Affect in Psychoanalysis: A Clinical Synthesis

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Analytic Press, Feb 1, 2003 - Psychology - 250 pages
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Drawing on the writings of Freud, Fairbairn, Klein, Sullivan, and Winnicott, Charles Spezzano offers a radical redefinition of the analytic process as the intersubjective elaboration and regulation of affect. The plight of analytic patients, he holds, is imprisonment within crude fantasy elaborations of developmentally significant feeling states. Analytic treatment fosters the patient's capacity to keep alive in consciousness, and hence reflect on, these previously warded-off affective states; it thereby provides a second chance to achieve competence in using feeling states to understand the self within its relational landscape.

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From the review of this book in the International Journal of Psychoanalysis: "If psychoanalysis is worth doing then its worth rests on the fact that it makes a unique and substantial contribution to discussion of human affective life, says Charles Spezzano. Having set this challenge to himself, he undertakes the task of proving that psychoanalysis is worth doing and he succeeds...makes a unique and substantial contribution to the psychoanalytic literature."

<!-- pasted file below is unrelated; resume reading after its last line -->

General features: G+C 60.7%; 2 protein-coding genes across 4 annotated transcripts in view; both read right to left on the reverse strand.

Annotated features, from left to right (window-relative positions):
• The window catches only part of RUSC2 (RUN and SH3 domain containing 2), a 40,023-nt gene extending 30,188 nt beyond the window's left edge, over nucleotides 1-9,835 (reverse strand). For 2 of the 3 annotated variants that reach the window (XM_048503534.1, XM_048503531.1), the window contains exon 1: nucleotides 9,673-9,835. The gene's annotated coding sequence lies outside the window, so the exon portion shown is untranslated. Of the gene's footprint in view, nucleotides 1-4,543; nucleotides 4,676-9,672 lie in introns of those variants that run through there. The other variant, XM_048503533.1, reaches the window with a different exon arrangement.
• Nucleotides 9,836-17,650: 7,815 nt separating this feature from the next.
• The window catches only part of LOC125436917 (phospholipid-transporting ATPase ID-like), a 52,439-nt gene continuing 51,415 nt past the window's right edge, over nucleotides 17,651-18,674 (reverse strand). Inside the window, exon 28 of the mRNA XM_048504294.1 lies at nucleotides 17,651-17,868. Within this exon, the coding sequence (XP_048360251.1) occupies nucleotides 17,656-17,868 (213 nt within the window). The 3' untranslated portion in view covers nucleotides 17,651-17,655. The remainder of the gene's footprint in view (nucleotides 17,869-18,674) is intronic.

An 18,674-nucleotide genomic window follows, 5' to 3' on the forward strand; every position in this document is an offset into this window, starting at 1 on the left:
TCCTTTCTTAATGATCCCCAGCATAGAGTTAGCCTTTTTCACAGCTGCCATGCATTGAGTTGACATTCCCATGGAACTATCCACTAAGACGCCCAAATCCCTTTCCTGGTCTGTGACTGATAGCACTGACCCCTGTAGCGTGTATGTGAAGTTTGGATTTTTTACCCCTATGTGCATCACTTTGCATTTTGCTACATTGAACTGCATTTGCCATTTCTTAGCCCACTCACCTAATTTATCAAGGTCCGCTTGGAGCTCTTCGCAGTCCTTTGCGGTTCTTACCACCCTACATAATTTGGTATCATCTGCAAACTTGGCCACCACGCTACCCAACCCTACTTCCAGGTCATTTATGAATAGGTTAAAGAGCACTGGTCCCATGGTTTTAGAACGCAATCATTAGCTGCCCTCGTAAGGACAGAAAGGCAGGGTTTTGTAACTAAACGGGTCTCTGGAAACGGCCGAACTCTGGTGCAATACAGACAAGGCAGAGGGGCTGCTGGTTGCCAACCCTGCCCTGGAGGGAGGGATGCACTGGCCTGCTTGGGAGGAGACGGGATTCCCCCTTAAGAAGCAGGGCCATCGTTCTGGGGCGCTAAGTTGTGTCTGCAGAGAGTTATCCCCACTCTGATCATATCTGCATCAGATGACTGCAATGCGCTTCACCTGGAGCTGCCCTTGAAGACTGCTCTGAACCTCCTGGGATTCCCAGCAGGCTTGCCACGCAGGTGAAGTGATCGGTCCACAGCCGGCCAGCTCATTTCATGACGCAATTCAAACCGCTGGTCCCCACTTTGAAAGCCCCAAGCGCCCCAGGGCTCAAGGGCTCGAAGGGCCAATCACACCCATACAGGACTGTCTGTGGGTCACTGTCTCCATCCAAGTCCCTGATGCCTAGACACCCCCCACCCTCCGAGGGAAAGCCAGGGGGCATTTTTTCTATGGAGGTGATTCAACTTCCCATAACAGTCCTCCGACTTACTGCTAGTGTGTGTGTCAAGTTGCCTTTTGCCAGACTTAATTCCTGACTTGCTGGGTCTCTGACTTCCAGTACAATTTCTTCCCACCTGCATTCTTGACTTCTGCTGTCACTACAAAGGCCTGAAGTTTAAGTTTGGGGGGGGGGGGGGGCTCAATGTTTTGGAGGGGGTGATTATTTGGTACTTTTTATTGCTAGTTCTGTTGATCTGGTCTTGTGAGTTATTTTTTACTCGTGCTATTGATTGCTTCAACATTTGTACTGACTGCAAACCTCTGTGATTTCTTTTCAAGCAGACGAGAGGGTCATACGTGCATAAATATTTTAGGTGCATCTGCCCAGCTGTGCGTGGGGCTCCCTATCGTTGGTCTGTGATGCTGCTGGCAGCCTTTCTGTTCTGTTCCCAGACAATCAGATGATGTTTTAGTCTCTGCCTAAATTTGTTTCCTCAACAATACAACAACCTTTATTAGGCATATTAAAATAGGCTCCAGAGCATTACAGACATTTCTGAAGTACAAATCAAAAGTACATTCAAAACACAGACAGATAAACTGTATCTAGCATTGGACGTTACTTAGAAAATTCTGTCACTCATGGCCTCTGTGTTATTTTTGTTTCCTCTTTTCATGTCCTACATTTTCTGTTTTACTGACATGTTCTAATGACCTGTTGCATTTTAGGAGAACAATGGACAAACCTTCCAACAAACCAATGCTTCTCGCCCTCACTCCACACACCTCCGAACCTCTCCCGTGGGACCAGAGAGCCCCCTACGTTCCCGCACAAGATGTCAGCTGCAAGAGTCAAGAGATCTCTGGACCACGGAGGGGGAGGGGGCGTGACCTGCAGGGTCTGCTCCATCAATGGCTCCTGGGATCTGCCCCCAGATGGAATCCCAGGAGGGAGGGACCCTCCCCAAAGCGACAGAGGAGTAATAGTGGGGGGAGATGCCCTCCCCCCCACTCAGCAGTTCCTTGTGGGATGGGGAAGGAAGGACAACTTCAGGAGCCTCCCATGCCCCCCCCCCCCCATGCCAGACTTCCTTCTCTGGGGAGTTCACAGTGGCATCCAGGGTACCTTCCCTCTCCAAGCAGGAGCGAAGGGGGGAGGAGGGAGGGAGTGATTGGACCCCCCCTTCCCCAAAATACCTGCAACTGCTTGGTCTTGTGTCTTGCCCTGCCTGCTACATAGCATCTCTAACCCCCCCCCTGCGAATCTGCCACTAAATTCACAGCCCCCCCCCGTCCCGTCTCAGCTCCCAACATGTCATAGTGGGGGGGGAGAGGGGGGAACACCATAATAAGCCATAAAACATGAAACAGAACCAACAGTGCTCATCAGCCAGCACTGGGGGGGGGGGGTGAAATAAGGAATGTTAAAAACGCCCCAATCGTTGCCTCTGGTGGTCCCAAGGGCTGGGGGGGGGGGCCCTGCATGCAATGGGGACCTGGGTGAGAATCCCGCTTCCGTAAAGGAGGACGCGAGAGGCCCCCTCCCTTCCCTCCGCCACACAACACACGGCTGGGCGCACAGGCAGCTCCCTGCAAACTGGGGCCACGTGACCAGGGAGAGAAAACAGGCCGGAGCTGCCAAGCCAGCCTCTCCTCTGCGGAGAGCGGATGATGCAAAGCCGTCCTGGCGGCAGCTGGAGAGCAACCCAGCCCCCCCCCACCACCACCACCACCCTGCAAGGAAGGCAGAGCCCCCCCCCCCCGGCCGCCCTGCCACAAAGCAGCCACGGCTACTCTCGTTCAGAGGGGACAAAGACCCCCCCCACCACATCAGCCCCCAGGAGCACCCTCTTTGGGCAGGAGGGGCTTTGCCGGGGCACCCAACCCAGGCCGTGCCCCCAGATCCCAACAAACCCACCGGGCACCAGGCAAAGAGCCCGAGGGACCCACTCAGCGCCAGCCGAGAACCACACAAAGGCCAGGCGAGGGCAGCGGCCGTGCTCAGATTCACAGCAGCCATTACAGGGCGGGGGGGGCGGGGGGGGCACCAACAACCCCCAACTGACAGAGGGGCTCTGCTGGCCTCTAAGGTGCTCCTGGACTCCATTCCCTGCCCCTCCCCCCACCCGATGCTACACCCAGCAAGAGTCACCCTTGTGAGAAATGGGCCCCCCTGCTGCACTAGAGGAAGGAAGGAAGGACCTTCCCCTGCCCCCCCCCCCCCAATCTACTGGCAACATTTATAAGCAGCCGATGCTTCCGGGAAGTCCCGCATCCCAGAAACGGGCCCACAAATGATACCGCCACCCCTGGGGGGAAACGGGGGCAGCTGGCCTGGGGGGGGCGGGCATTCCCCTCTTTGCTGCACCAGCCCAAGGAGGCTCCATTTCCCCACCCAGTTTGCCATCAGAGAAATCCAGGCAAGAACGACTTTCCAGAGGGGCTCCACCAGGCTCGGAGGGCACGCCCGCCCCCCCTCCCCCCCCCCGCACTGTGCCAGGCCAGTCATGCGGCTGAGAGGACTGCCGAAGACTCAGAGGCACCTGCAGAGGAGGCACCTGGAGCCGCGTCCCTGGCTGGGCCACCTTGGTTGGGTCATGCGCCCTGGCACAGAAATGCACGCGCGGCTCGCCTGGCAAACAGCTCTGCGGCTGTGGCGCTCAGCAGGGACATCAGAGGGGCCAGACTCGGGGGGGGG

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An embarrassment to the Psychoanalytic Profession. My goodness!!!!!!!!!

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About the author (2003)

Charles Spezzano, Ph.D., is a member of the Psychoanalytic Institute of Northern California, the Los Angeles Institute and Society for Psychoanalytic Studies, and the International Psychoanalytic Association.  He is a contributing editor to Psychoanalytic Dialogues and is on the editorial board of JAPA.  He is coeditor, with Gerald J. Gargiulo, of Soul on the Couch: Spirituality, Religion, and Morality in Contemporary Psychoanalysis (Analytic Press, 1997).

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